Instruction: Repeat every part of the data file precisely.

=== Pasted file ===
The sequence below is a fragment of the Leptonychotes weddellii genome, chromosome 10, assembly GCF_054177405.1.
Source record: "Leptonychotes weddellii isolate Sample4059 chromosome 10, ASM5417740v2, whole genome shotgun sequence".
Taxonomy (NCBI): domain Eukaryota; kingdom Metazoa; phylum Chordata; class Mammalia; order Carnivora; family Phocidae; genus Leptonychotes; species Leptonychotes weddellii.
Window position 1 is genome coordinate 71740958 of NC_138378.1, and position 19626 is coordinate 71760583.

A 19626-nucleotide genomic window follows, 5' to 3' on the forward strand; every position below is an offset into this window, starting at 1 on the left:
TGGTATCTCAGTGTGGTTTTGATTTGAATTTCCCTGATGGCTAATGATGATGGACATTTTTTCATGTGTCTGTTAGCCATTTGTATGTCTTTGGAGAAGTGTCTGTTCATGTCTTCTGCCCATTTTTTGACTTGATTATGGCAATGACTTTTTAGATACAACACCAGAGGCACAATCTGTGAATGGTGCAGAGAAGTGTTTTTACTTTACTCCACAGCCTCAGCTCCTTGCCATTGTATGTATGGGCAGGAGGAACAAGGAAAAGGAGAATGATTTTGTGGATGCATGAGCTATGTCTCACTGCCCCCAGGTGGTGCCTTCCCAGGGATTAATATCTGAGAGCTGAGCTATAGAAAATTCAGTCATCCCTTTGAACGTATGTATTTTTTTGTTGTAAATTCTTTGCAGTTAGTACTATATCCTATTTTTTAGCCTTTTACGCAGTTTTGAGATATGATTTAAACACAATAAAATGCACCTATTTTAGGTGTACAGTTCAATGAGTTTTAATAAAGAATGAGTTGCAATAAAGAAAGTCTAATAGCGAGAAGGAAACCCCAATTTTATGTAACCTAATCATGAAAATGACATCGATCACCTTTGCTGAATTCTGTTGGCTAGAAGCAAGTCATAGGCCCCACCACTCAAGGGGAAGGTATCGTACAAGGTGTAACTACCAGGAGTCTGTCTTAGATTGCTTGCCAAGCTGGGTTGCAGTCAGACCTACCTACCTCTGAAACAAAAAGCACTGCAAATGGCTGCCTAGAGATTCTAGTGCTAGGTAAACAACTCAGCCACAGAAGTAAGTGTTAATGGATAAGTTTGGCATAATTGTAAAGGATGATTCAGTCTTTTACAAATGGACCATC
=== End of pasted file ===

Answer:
The sequence below is a fragment of the Leptonychotes weddellii genome, chromosome 10, assembly GCF_054177405.1.
Source record: "Leptonychotes weddellii isolate Sample4059 chromosome 10, ASM5417740v2, whole genome shotgun sequence".
Taxonomy (NCBI): domain Eukaryota; kingdom Metazoa; phylum Chordata; class Mammalia; order Carnivora; family Phocidae; genus Leptonychotes; species Leptonychotes weddellii.
Window position 1 is genome coordinate 71740958 of NC_138378.1, and position 19626 is coordinate 71760583.

A 19626-nucleotide genomic window follows, 5' to 3' on the forward strand; every position below is an offset into this window, starting at 1 on the left:
TGGTATCTCAGTGTGGTTTTGATTTGAATTTCCCTGATGGCTAATGATGATGGACATTTTTTCATGTGTCTGTTAGCCATTTGTATGTCTTTGGAGAAGTGTCTGTTCATGTCTTCTGCCCATTTTTTGACTTGATTATGGCAATGACTTTTTAGATACAACACCAGAGGCACAATCTGTGAATGGTGCAGAGAAGTGTTTTTACTTTACTCCACAGCCTCAGCTCCTTGCCATTGTATGTATGGGCAGGAGGAACAAGGAAAAGGAGAATGATTTTGTGGATGCATGAGCTATGTCTCACTGCCCCCAGGTGGTGCCTTCCCAGGGATTAATATCTGAGAGCTGAGCTATAGAAAATTCAGTCATCCCTTTGAACGTATGTATTTTTTTGTTGTAAATTCTTTGCAGTTAGTACTATATCCTATTTTTTAGCCTTTTACGCAGTTTTGAGATATGATTTAAACACAATAAAATGCACCTATTTTAGGTGTACAGTTCAATGAGTTTTAATAAAGAATGAGTTGCAATAAAGAAAGTCTAATAGCGAGAAGGAAACCCCAATTTTATGTAACCTAATCATGAAAATGACATCGATCACCTTTGCTGAATTCTGTTGGCTAGAAGCAAGTCATAGGCCCCACCACTCAAGGGGAAGGTATCGTACAAGGTGTAACTACCAGGAGTCTGTCTTAGATTGCTTGCCAAGCTGGGTTGCAGTCAGACCTACCTACCTCTGAAACAAAAAGCACTGCAAATGGCTGCCTAGAGATTCTAGTGCTAGGTAAACAACTCAGCCACAGAAGTAAGTGTTAATGGATAAGTTTGGCATAATTGTAAAGGATGATTCAGTCTTTTACAAATGGACCATC